The US Department of Energy (DOE) has suspended the PAR 38 portion of the L Prize competition in which companies are working to develop an LED-based solid-state lighting (SSL) replacement for halogen lamps. The DOE said it will apply “lessons learned” in the 60W incandescent replacement portion of the competition and reopen the PAR 38 competition at Lightfair International in May with modified competition requirements.
The DOE launched the L Prize program to accelerate the development and adoption of SSL technology. Winners will receive what have been termed significant cash awards and a lucrative market for the winning product through sponsors of the L Prize program and federal purchasing programs.
The DOE did not reveal any details into how it will change the PAR 38 program. The agency stated that the “legislated technical requirements for the PAR 38 competition will remain unchanged.” Yet the L Prize website no longer includes the technical requirements table that specified operational criteria such as lumen output, power consumption, color temperature, CRI, and efficacy.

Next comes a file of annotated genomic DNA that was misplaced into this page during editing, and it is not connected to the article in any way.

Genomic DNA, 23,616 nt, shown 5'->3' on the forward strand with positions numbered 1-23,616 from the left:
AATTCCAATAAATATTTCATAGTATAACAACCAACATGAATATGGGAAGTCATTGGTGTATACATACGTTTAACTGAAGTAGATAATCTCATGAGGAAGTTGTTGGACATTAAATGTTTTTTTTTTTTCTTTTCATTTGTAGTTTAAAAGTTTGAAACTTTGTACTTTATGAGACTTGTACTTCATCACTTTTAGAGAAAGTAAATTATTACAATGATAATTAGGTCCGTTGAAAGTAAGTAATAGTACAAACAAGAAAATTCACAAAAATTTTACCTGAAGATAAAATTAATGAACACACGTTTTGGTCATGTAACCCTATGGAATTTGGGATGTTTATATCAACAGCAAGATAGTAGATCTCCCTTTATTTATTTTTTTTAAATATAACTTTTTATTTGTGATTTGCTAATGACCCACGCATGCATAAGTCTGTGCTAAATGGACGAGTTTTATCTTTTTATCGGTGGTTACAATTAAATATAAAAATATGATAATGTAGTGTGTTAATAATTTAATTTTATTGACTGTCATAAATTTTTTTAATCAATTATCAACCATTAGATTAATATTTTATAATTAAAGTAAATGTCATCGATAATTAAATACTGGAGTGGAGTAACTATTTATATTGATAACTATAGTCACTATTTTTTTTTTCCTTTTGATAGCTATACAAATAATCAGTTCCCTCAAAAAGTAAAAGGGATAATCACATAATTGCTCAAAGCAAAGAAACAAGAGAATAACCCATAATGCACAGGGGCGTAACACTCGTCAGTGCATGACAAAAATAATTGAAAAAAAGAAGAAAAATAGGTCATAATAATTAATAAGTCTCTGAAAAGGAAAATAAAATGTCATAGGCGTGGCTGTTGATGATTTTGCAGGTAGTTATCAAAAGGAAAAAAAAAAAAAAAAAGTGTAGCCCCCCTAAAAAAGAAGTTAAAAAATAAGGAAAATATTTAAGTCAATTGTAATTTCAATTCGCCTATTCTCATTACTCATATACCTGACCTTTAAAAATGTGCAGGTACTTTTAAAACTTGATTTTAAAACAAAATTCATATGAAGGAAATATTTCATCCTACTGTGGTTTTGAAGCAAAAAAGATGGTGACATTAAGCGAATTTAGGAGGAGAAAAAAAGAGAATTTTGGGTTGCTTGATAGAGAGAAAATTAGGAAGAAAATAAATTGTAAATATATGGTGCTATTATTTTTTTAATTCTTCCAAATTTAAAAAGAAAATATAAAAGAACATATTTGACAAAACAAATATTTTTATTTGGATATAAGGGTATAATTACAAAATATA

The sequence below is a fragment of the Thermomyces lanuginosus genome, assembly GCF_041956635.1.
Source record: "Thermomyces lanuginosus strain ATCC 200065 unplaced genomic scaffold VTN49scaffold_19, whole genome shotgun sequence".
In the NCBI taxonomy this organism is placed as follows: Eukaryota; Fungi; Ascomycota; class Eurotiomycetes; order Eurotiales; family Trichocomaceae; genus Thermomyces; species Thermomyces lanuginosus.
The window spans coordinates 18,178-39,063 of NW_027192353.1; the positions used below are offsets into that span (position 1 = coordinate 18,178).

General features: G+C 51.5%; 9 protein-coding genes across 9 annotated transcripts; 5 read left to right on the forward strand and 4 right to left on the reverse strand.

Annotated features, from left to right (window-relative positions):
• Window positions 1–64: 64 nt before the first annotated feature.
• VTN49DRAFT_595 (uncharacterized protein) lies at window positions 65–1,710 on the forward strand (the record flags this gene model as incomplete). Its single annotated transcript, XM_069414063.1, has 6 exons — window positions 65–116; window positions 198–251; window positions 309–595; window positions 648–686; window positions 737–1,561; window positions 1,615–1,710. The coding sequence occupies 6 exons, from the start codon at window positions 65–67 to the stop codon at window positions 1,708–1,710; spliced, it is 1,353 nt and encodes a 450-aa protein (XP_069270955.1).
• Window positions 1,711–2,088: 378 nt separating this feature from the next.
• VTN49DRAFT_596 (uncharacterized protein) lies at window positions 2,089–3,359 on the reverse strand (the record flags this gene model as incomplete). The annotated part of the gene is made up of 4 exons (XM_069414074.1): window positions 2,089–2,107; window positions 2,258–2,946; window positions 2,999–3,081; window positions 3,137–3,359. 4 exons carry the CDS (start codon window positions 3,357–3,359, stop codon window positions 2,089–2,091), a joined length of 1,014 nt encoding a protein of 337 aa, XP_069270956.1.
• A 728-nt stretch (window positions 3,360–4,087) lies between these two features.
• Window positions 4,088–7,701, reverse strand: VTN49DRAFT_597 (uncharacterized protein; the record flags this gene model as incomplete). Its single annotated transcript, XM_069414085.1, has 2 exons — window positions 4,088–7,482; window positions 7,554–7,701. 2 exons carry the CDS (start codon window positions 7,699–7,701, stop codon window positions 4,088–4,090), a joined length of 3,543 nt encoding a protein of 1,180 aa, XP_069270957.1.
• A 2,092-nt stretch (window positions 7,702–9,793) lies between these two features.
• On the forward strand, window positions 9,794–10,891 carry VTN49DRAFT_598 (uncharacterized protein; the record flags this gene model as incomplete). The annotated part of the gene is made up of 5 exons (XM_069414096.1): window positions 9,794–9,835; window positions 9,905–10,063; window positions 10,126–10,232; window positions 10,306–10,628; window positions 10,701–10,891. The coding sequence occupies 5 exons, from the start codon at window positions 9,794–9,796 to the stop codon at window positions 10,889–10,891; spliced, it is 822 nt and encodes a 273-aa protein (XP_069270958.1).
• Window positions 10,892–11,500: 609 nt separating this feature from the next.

Apparently the agency had not received a PAR 38 entry to the competition, so the suspension may have little impact on the program.
|Philips L Prize candidate SSL replacement lamps|
In the 60W replacement portion of the program, Philips remains the only announced entrant. In a DOE update issued in late 2010, the DOE revealed that long-term testing on the Philips lamp had exceeded 3,000 hours. Fourteen L Prize partners have participated in testing the Philips lamp. The products has been deployed in wide-ranging test applications including hotel chandeliers and homes.
According to the DOE report, the agency was ready to begin stress testing of the Philips lamps back in November. The DOE has also formed a Technical Review Committee that will evaluate all of the reports and test results for the Philips lamp and any other entrant. The DOE has not revealed any timeline for publishing results on the Philips entry.